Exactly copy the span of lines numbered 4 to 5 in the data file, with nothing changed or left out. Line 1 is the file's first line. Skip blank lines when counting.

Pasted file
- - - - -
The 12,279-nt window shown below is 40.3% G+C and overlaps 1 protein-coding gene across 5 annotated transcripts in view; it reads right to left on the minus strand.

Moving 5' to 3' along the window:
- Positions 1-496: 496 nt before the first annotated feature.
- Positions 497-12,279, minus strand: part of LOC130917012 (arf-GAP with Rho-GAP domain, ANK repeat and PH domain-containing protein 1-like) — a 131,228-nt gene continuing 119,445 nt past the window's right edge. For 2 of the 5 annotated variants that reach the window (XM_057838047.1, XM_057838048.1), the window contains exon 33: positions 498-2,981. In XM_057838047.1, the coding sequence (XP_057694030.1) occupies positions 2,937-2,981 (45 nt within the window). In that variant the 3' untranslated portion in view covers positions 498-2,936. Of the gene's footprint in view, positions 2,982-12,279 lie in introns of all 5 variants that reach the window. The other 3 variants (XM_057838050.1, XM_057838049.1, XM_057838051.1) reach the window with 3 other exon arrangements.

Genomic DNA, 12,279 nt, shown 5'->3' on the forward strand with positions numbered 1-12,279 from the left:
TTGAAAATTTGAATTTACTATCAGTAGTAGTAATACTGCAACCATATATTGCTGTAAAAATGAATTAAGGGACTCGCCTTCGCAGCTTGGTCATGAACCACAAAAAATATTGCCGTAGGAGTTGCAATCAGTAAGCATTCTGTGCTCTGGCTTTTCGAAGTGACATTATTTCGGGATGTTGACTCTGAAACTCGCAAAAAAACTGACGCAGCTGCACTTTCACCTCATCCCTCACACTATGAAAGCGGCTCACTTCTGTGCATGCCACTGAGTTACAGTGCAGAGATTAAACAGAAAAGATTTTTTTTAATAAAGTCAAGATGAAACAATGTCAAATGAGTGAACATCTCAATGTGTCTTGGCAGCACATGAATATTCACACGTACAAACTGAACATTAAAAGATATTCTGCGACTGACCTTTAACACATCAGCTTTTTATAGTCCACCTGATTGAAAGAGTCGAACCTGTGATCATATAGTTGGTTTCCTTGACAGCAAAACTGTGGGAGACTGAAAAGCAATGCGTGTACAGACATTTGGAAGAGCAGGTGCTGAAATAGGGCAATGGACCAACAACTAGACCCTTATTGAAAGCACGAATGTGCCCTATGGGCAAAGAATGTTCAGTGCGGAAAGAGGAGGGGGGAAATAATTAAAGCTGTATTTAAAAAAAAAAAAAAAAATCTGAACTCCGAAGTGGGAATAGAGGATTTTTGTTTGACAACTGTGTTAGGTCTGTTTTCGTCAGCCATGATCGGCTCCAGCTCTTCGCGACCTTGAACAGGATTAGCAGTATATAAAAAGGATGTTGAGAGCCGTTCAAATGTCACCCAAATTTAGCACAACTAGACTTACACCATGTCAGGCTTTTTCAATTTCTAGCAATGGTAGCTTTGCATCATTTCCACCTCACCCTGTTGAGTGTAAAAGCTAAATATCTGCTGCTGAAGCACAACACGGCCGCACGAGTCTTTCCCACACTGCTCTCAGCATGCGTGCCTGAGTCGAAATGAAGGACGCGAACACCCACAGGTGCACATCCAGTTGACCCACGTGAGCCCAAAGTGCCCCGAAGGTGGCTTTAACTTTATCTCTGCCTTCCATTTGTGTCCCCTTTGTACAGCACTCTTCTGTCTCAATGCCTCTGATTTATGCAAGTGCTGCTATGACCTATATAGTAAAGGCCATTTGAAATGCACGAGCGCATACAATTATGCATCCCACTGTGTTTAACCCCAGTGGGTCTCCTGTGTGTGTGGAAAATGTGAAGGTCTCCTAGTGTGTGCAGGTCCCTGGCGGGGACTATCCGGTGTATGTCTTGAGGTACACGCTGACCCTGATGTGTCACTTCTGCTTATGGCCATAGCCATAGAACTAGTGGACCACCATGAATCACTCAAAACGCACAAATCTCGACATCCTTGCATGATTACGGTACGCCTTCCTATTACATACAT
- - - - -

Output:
- Positions 497-12,279, minus strand: part of LOC130917012 (arf-GAP with Rho-GAP domain, ANK repeat and PH domain-containing protein 1-like) — a 131,228-nt gene continuing 119,445 nt past the window's right edge. For 2 of the 5 annotated variants that reach the window (XM_057838047.1, XM_057838048.1), the window contains exon 33: positions 498-2,981. In XM_057838047.1, the coding sequence (XP_057694030.1) occupies positions 2,937-2,981 (45 nt within the window). In that variant the 3' untranslated portion in view covers positions 498-2,936. Of the gene's footprint in view, positions 2,982-12,279 lie in introns of all 5 variants that reach the window. The other 3 variants (XM_057838050.1, XM_057838049.1, XM_057838051.1) reach the window with 3 other exon arrangements.

Genomic DNA, 12,279 nt, shown 5'->3' on the forward strand with positions numbered 1-12,279 from the left: